3 Big Money Wasters In Med School... And How To Avoid Them
Med School is EXPENSIVE, as you know. It is so crucial to minimize your spending during med school so you can keep as many dollars in your pocket as possible AFTER med school. Here are 3 ways to avoid wasting your precious loan money.
In my city of about 3 million, sharing an apartment where you get your own room means you'll pay anywhere from $500-1200/month. I fell into this trap myself as a 1st year medical student and wasted about $4,500 when I could have found a cheaper option- that means more likely commuting. Commuting to med school is very realistic and has been a way to save THOUSANDS, especially if you can live with your parents. This is what I should have done instead of spending 1K per month to live across the street from the med school.
2. Food and Coffee
If you're anything like me, you'd rather spend your time studying than cooking. I see all these Instagram accounts of these med students making all this fancy food and what not... That's not me! I know that it is wrong, but I feel like making food is a waste of my time. It can be really easy to spend a LOT of money on food when you decide to not make it for yourself. So, maybe these Instagrammers are on to something.
Certainly in med school, coffee is a requirement. I should have a Mediport put in for coffee infusions. I'm sure I have spent thousands on coffee over these last 8 years of studying. I will say, there are ways to study at coffee shops that aren't too expensive... My rule is no sugary drinks. I can buy hot or cold coffee and add sugar packets or creamer myself. Once you start buying those sugary drinks that are just too good, that's when the cost starts really getting out of hand. So, if you need to study at a coffee shop, just buy the cheapest drip coffee they have, avoid buying little pastries (the extra calories are just atrocious), and set a monthly budget for your coffee spending.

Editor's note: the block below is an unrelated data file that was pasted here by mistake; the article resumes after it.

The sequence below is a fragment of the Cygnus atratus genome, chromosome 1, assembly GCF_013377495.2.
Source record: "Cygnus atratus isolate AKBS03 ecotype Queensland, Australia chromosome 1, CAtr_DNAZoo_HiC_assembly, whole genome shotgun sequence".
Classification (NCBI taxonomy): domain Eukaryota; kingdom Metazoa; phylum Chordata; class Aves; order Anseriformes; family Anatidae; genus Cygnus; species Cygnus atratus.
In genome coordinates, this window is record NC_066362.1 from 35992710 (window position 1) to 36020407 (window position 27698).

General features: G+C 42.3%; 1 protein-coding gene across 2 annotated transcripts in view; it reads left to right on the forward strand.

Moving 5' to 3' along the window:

3. Study Materials
There are so many ways to study in med school these days- Anki, Picmonic, Sketchy, Uworld, Netter, StepUpToMedicine, OnlineMedEd, everything Kaplan... the list goes on and on. Many companies have figured out that med students are willing to pay out of the NOSE for the study aid that will get them the "A" they want. Some of these work really well, and others are grossly overpriced.
Talk to upperclassmen about what books really made the difference for them. Here is what worked for me:
- Pre-clinicals/Step 1
- Study lecture material and take notes with pen and paper.
- Start Uworld during MS-2 and complete each section while studying that block in school. Reset Uworld once you start dedicated study time and go through as much of it as you possibly can before your test.
- For Microbiology and Pharmacology, Picmonic was extremely helpful for me. I used Picmonic to review many, many topics the weeks leading up to Step 1.
- At least give Anki a try once. It is a very smart flashcard app and the best part is that it is free and you can share decks. A classmate of mine turned all of First Aid for Step 1 into Anki cards. It was amazing.
- Clinical Years, Step 2 and Shelf Exams
- For Surgery, De Virgilio is the most educational, but it is too long. I swear by Uworld- surgery and ALL GI questions, Pestana's x2, and Emma Holliday Ramahi's (sp?) review videos. Consider Online Med Ed.
- For Medicine, Uworld- all med questions, Online Med Ed (I wish I would have used this during Surgery too). I tried to get through Step Up 2 Medicine and it didn't work. Too thick.
- For Neuro, Uworld- all neurology Q's.
- For Psych, Uworld- all psych Q's.
- I have yet to take OB or Peds, but I will say that Online Med Ed is an awesome resource to listen to or watch on your commute to school!
I hope you learned something and can learn to minimize spending and borrow less in the future. Your future self is extremely thankful!